ATLANTA, Ga. -- Gigabit Cities Live 2015 -- When the FCC started weighing the imposition of its Title II common carrier regulatory regime on broadband providers earlier this year, many of the top US broadband execs went practically ballistic.
With almost one voice, the top telco and cable execs direly warned that the imposition of utility-style regulation on broadband service would have a chilling effect on their ambitious expansion plans. AT&T Inc. (NYSE: T) officials even threatened to halt their planned expansion of their GigaPower service if the Federal Communications Commission (FCC) didn't heed their warnings.
But the Commission went ahead anyway and adopted the dreaded rules in late February. Telco, cable and wireless interests promptly responded by seeking to defer the imposition of the regulations and challenging the rules as unconstitutional in federal court. (See FCC Adopts Title II Rules .)
So what's happened in the 11 weeks since the FCC passed its strict new net neutrality rules? Has the Gigabit movement ground to a screeching halt?
Well, not exactly. In fact, if anything, the Gigabit service launches and deployment announcements by the nation's leading broadband providers have only picked up speed. Consider the following cases:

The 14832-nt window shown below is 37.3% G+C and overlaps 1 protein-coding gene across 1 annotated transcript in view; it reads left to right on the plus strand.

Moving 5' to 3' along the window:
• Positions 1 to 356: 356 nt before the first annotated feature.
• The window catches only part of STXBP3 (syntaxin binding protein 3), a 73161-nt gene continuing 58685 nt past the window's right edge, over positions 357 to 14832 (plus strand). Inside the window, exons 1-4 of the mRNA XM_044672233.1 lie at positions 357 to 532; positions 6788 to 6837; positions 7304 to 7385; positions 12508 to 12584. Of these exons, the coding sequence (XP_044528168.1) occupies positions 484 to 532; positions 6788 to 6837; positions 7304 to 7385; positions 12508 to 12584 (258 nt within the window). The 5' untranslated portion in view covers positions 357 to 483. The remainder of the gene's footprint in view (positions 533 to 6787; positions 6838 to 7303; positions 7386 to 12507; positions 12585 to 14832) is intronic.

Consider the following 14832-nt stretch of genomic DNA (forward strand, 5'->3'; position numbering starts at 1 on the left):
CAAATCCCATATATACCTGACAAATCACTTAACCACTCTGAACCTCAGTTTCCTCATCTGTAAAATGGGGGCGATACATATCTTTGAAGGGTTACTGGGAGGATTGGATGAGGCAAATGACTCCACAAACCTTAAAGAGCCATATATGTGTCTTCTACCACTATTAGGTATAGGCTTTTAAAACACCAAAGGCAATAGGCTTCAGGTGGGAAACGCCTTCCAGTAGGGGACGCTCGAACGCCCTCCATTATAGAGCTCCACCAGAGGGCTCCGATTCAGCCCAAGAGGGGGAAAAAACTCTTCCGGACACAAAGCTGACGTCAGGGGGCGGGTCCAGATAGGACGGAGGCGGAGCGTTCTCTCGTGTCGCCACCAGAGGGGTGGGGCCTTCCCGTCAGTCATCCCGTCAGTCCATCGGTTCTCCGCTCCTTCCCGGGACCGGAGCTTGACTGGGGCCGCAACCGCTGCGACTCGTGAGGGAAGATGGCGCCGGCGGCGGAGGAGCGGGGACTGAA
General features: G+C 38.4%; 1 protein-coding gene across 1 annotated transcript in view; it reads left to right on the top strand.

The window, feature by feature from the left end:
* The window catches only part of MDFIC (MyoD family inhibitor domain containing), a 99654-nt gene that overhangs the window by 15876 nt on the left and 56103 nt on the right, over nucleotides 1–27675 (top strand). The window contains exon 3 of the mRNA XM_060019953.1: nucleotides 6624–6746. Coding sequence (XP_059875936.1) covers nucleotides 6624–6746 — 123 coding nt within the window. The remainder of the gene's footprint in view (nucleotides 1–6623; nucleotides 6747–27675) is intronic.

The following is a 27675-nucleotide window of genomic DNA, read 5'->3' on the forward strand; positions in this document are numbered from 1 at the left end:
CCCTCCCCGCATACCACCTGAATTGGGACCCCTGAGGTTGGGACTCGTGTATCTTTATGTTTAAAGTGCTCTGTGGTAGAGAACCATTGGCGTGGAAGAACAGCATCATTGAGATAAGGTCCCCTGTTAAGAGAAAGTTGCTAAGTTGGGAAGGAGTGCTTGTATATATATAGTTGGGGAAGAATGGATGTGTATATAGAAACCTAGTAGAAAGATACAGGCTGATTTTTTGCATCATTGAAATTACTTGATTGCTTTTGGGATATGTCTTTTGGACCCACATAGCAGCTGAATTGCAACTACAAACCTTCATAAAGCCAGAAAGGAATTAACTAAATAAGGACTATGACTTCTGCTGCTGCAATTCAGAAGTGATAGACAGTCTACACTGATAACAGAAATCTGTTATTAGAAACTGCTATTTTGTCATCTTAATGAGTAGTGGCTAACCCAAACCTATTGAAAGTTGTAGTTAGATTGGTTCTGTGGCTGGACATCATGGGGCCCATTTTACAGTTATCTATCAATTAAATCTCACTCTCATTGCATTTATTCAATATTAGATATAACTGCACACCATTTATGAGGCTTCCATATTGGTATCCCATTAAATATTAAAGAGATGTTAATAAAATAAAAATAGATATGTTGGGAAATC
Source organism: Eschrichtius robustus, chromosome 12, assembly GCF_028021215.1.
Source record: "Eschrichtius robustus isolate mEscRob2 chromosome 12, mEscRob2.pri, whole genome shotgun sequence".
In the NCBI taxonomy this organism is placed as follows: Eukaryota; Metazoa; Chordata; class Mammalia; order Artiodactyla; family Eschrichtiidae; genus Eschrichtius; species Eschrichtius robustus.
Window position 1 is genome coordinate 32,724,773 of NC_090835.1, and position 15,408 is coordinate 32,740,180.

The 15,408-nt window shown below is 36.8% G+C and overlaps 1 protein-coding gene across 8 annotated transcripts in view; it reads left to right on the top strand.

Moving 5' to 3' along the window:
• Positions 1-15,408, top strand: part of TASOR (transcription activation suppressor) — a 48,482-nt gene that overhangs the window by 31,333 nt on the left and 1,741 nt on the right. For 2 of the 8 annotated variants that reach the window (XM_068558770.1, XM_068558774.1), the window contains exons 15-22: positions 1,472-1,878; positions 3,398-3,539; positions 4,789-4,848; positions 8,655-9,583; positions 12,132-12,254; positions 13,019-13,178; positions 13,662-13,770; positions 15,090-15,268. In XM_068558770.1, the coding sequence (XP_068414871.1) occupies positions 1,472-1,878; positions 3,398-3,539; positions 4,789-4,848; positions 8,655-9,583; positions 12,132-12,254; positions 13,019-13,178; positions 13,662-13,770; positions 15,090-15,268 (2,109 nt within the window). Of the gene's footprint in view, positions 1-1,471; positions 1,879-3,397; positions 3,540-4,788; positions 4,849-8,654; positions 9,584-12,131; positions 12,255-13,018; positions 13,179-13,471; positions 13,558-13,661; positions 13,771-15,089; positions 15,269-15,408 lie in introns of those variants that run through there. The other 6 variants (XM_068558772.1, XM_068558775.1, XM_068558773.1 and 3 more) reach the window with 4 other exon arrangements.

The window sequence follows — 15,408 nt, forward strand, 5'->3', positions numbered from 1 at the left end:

Google Fiber Inc. said in late March that it will expand its reach to Salt Lake City. That followed its late January announcement that it will offer 1-Gig service in Atlanta, Charlotte, Nashville and Raleigh-Durham.
CenturyLink Inc. (NYSE: CTL) said in early April that it will launch Gigabit service in parts of Wisconsin. That followed recent rollouts in Missouri, the Denver area and elsewhere.
Cox Communications Inc. announced at INTX last week that it will extend its GigaBlast service to parts of Arkansas, Louisiana, Rhode Island, Oklahoma and Virginia this summer. That will follow its earlier launches in Phoenix, Orange County, Omaha and Las Vegas.
Likewise, Comcast Corp. (Nasdaq: CMCSA, CMCSK) said at INTX last week that it has started deploying its new Gigabit Pro service in Nashville and will soon move into Chicago. That followed its earlier announcements about rolling out Gigabit Pro in Atlanta, Chattanooga, Miami, Jacksonville and parts of California. (See Cablecos Going Gaga Over Gigabit.)
Last but not least, even AT&T Inc. (NYSE: T) announced just yesterday that it will bring its GigaPower service to Nashville next week, making that its tenth major Gigabit services market. That launch will follow recent rollouts in Atlanta, Miami, Chicago and elsewhere.
Of course, all these Gig rollouts could conceivably still come to a screeching halt if the Title II rules go into effect on June 12 as planned. But there have been no threats by the broadband providers to do so lately.
In other words, it seems to be full steam ahead for the US broadband industry. So much for the chilling effects of Title II, eh?
— Alan Breznick, Cable/Video Practice Leader, Light Reading